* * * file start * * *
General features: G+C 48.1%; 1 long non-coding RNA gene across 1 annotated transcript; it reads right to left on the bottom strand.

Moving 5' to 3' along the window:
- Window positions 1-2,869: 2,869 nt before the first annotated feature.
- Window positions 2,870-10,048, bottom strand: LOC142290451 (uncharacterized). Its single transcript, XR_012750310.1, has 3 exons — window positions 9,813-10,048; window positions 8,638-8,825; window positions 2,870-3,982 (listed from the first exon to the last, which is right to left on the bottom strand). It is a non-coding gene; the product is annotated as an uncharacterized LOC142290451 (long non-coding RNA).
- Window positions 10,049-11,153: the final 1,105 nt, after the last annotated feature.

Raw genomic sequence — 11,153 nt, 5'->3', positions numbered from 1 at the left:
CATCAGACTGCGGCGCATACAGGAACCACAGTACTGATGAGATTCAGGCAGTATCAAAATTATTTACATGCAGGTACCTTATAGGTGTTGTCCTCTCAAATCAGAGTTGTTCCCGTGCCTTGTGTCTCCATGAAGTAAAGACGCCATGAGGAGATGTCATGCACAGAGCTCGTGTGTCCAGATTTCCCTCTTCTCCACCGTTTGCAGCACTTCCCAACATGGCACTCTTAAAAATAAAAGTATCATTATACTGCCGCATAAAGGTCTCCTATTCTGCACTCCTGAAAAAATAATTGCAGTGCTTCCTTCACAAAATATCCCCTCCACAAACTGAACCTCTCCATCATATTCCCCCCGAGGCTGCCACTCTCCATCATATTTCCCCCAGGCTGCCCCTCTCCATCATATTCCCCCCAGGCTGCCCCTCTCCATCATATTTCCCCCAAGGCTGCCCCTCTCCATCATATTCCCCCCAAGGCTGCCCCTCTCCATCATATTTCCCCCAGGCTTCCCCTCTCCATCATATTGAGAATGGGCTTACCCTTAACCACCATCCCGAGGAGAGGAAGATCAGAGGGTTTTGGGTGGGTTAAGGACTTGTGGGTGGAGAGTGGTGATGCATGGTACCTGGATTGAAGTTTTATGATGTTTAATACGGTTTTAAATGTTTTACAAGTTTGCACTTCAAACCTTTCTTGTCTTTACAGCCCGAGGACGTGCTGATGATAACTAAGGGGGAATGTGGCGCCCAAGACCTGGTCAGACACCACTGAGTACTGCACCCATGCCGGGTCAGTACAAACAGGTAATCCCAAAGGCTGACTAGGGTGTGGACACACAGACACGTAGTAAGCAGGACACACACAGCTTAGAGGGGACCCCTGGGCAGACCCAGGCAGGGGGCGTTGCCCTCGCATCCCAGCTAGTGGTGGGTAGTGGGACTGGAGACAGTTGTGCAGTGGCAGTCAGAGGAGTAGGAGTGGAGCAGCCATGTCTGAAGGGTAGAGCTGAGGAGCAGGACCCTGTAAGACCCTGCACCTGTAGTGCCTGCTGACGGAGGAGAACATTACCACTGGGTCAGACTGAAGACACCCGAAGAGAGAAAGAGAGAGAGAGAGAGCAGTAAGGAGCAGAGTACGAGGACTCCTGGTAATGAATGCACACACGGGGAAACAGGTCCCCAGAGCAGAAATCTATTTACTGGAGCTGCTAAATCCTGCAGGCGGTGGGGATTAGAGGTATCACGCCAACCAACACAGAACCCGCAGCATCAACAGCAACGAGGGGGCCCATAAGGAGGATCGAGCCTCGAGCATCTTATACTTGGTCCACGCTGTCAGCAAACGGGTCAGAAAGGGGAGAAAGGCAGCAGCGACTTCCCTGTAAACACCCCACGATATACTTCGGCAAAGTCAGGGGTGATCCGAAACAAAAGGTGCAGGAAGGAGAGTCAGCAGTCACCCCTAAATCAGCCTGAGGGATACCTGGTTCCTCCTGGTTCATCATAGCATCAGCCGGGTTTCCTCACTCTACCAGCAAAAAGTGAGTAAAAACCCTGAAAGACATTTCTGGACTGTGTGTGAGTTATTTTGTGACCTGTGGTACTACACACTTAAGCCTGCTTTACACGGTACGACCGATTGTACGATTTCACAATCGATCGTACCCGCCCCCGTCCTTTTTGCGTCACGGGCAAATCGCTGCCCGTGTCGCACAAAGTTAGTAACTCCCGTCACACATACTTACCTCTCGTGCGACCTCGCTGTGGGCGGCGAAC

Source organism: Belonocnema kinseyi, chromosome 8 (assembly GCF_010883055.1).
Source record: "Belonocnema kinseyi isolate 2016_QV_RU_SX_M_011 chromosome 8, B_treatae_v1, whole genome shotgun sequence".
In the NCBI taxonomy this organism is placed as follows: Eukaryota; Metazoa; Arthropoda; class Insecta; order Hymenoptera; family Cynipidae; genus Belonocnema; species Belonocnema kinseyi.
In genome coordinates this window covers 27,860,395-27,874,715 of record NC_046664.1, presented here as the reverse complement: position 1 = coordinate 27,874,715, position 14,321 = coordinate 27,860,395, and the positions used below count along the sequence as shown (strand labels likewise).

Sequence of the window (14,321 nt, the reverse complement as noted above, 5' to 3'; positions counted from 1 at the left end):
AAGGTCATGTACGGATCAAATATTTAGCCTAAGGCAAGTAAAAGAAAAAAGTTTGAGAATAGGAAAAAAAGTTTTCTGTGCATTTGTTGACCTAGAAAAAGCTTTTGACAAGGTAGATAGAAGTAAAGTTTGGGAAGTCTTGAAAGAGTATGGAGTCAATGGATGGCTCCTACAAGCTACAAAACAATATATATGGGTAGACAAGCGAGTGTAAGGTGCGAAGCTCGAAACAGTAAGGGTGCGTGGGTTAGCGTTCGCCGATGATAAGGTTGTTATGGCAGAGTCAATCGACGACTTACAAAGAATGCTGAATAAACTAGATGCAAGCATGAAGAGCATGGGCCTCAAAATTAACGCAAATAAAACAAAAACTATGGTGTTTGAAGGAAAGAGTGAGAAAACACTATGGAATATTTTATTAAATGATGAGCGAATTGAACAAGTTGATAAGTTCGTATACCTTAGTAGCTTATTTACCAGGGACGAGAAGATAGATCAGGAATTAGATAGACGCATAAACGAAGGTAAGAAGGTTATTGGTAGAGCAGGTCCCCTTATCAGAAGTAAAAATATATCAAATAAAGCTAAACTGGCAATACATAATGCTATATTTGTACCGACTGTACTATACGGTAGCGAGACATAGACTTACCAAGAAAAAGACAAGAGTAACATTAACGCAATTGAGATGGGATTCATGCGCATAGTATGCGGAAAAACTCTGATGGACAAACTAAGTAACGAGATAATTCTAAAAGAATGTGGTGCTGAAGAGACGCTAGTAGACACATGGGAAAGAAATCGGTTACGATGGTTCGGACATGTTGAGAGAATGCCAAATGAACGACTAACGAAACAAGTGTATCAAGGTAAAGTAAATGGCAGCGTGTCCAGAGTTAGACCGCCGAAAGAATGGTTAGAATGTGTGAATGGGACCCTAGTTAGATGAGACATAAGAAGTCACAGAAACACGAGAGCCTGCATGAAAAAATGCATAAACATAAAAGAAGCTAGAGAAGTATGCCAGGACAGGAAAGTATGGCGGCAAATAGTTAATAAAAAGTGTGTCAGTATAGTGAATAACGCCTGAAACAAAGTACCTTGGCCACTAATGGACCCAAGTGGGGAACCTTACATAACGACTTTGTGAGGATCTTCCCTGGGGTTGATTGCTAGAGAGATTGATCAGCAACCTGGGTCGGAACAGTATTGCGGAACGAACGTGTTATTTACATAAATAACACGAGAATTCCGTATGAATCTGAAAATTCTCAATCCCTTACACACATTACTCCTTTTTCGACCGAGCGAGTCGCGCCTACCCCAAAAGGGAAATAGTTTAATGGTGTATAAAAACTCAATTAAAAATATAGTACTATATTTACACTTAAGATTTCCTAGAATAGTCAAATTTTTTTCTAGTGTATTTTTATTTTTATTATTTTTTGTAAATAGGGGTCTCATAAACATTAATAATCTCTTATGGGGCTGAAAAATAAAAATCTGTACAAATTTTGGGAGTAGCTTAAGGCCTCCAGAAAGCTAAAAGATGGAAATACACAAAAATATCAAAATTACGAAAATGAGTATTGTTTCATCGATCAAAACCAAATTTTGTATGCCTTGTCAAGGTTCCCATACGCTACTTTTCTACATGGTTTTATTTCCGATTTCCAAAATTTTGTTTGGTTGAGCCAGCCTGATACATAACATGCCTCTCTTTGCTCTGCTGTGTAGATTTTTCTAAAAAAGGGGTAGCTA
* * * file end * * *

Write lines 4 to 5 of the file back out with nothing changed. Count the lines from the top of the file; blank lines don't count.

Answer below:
- Window positions 2,870-10,048, bottom strand: LOC142290451 (uncharacterized). Its single transcript, XR_012750310.1, has 3 exons — window positions 9,813-10,048; window positions 8,638-8,825; window positions 2,870-3,982 (listed from the first exon to the last, which is right to left on the bottom strand). It is a non-coding gene; the product is annotated as an uncharacterized LOC142290451 (long non-coding RNA).
- Window positions 10,049-11,153: the final 1,105 nt, after the last annotated feature.